Egypt is racing toward dictatorship. But Washington always has been more interested in maintaining influence than encouraging democracy or promoting development in Egypt. That’s why the U.S. provided more than $75 billion in “aid” over the years.
In fact, the cash bought little leverage. Hosni Mubarak spent decades oppressing Egyptian citizens and persecuting Coptic Christians despite Washington’s contrary advice. Israel’s military superiority, not America’s money, bought peace.
Unfortunately, as elsewhere in the Third World, foreign “assistance” hindered economic development by effectively subsidizing Cairo’s inefficient dirigiste policies. A decade ago the government finally decided to open the economy.
Reforms including lower tariffs, enterprise privatizations, and regulation reductions. Meredith Broadbent of the Center for Strategic and International Studies also cited corporate tax reductions and insurance regulation modernization.
However, Egypt soon began to fall behind other reformers. For instance, Broadbent pointed to the survival of “significant elements of a heavy-handed statist bureaucracy.” The banking system was opaque, monopolistic, and inaccessible. A joint report by the Carnegie Endowment and Legatum Institute cited the need to give poor Egyptians clear title to their property, reform the bankruptcy law, and reduce costs of opening, operating, and closing businesses.
Corruption was pervasive, with commerce dominated by cronyism and privilege. The military controlled anywhere between 15 percent and 40 percent of the economy.
The most serious economic hindrance was expensive consumer subsidies, particularly for food and fuel. Most of the benefits did not go to those in most need. Moreover, the cost today accounts for roughly a third of the government’s budget and 14 percent of Egypt’s GDP.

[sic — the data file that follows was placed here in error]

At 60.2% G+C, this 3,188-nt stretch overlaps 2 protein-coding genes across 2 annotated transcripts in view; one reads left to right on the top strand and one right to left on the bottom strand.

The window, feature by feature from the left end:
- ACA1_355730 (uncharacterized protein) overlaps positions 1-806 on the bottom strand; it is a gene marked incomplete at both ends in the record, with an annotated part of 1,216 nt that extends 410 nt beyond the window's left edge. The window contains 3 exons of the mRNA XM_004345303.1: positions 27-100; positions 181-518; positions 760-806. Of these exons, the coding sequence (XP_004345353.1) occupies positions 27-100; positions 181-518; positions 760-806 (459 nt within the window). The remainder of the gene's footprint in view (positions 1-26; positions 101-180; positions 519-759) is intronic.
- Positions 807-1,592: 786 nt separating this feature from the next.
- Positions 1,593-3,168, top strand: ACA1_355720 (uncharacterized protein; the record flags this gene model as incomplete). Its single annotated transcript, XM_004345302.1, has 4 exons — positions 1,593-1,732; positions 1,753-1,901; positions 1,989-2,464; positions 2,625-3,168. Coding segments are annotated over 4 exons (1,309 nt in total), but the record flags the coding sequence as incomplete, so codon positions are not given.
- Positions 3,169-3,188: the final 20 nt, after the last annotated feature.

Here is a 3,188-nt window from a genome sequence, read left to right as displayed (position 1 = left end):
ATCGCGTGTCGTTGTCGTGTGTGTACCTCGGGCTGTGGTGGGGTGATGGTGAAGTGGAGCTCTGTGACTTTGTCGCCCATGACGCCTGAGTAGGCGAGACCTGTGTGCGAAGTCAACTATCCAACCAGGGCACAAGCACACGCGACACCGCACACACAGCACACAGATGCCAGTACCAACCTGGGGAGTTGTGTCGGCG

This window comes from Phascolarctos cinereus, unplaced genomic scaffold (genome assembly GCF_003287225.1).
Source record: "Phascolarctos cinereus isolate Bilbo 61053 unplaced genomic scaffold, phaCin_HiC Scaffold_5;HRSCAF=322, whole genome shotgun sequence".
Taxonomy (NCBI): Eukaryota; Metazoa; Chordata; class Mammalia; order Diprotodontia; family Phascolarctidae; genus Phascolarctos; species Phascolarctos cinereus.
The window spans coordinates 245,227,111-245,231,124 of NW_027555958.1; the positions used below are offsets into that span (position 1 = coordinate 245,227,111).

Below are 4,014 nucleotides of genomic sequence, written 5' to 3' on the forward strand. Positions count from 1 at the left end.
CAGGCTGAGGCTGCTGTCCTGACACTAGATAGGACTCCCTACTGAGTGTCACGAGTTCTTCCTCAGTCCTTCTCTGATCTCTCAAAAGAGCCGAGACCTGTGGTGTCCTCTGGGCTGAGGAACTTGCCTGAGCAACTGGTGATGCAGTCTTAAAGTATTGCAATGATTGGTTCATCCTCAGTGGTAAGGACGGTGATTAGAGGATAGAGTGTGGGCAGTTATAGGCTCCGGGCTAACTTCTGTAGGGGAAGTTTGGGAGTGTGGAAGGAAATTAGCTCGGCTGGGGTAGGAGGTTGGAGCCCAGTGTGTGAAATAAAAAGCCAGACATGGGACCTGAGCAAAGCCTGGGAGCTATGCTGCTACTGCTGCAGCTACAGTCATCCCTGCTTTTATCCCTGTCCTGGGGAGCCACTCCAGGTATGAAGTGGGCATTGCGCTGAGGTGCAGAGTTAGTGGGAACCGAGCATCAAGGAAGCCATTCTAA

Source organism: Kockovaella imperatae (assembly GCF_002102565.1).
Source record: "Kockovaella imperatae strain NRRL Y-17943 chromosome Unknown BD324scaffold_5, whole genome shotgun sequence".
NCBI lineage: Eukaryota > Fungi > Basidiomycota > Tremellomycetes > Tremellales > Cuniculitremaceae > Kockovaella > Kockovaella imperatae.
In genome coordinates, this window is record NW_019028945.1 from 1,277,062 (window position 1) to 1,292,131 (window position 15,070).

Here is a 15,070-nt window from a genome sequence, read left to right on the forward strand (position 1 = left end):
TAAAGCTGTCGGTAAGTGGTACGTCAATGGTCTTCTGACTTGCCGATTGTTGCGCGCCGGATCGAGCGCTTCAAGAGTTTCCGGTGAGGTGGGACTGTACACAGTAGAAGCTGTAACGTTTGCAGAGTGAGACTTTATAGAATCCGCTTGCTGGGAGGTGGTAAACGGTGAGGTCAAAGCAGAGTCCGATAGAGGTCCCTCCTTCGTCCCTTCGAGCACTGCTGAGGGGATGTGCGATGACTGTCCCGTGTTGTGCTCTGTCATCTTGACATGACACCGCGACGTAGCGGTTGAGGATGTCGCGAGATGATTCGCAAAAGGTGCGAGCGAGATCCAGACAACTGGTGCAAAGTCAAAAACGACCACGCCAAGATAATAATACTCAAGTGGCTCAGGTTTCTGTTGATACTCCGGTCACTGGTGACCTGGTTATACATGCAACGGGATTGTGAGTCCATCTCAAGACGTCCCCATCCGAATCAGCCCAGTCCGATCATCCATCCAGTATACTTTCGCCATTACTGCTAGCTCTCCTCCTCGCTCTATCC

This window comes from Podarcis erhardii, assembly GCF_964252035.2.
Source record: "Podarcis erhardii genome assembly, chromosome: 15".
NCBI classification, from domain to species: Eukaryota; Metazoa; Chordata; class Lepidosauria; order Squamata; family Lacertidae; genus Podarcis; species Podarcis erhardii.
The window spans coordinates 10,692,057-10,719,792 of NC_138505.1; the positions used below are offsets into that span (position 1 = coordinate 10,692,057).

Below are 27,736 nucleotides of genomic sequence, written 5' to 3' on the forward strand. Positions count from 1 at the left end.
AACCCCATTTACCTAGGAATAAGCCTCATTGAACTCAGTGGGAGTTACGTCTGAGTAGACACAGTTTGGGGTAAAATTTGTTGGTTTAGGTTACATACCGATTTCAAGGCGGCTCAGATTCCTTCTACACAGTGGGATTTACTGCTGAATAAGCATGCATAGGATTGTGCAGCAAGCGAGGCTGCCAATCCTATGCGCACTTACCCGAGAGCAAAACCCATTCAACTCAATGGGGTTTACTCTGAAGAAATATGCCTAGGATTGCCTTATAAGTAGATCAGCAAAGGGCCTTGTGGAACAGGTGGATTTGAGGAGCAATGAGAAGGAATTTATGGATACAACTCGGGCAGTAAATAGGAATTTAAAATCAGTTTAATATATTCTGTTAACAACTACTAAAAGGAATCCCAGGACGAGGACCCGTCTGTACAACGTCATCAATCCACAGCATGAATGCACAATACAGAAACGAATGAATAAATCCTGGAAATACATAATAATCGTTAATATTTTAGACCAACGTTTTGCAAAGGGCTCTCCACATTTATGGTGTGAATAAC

Thus, even after the Mubarak reforms unemployment and inflation remained high while Cairo ran large deficits. The situation worsened after the 2011 revolution. Uncertainty and insecurity discouraged investment and the public deficit increased to 11 percent of GDP.
The coup was another step backwards. The government is focused on suppressing the Muslim Brotherhood and reconstituting old political and economic relationships. Reported the Washington Post: “now some businessmen and officials implicated in post-uprising corruption probes are again in positions of power and influence, including in the cabinet appointed last summer by the military.”
The prime minister said the government plans to “rationalize” the subsidy, but economic reform appears to be a low priority. In September the regime launched a “$4.2 billion program for “economic development and social justice,” the sort of big spending initiative which has not worked elsewhere.
Military rule could offer a form of stability. However, Gen. al-Sisi’s brutality, including the slaughter of Brotherhood protesters in Cairo in August, has encouraged increasingly violent opposition. Policemen are regularly being killed, and both auto and suicide bombings are on the rise.
Such violence could frighten off investors and tourists.